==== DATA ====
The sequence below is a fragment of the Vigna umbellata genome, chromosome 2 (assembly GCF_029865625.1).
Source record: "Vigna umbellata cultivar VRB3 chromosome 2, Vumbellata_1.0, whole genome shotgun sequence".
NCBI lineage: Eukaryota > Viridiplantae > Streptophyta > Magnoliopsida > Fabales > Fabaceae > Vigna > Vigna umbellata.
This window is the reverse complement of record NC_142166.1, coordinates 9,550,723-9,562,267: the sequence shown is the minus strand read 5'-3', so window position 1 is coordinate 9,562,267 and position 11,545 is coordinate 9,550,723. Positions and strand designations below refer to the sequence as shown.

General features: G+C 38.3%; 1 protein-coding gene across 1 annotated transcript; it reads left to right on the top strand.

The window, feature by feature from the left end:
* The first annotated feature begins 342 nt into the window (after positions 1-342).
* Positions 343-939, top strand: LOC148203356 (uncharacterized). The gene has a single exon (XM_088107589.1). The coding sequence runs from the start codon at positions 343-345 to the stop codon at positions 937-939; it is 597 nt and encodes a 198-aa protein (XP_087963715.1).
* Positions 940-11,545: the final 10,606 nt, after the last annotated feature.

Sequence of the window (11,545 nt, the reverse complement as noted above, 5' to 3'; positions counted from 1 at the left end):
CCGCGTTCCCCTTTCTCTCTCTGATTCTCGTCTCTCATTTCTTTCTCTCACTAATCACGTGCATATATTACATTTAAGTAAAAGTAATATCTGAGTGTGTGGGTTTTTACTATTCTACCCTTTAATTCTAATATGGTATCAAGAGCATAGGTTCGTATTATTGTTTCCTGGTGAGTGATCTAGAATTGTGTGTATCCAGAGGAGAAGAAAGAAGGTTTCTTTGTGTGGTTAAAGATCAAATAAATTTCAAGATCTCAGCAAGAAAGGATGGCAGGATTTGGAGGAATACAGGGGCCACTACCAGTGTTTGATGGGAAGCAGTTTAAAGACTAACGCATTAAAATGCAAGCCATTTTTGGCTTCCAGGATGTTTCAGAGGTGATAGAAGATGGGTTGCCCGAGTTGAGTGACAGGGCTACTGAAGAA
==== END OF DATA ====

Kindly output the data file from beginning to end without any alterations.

The sequence below is a fragment of the Vigna umbellata genome, chromosome 2 (assembly GCF_029865625.1).
Source record: "Vigna umbellata cultivar VRB3 chromosome 2, Vumbellata_1.0, whole genome shotgun sequence".
NCBI lineage: Eukaryota > Viridiplantae > Streptophyta > Magnoliopsida > Fabales > Fabaceae > Vigna > Vigna umbellata.
This window is the reverse complement of record NC_142166.1, coordinates 9,550,723-9,562,267: the sequence shown is the minus strand read 5'-3', so window position 1 is coordinate 9,562,267 and position 11,545 is coordinate 9,550,723. Positions and strand designations below refer to the sequence as shown.

General features: G+C 38.3%; 1 protein-coding gene across 1 annotated transcript; it reads left to right on the top strand.

The window, feature by feature from the left end:
* The first annotated feature begins 342 nt into the window (after positions 1-342).
* Positions 343-939, top strand: LOC148203356 (uncharacterized). The gene has a single exon (XM_088107589.1). The coding sequence runs from the start codon at positions 343-345 to the stop codon at positions 937-939; it is 597 nt and encodes a 198-aa protein (XP_087963715.1).
* Positions 940-11,545: the final 10,606 nt, after the last annotated feature.

Sequence of the window (11,545 nt, the reverse complement as noted above, 5' to 3'; positions counted from 1 at the left end):
CCGCGTTCCCCTTTCTCTCTCTGATTCTCGTCTCTCATTTCTTTCTCTCACTAATCACGTGCATATATTACATTTAAGTAAAAGTAATATCTGAGTGTGTGGGTTTTTACTATTCTACCCTTTAATTCTAATATGGTATCAAGAGCATAGGTTCGTATTATTGTTTCCTGGTGAGTGATCTAGAATTGTGTGTATCCAGAGGAGAAGAAAGAAGGTTTCTTTGTGTGGTTAAAGATCAAATAAATTTCAAGATCTCAGCAAGAAAGGATGGCAGGATTTGGAGGAATACAGGGGCCACTACCAGTGTTTGATGGGAAGCAGTTTAAAGACTAACGCATTAAAATGCAAGCCATTTTTGGCTTCCAGGATGTTTCAGAGGTGATAGAAGATGGGTTGCCCGAGTTGAGTGACAGGGCTACTGAAGAA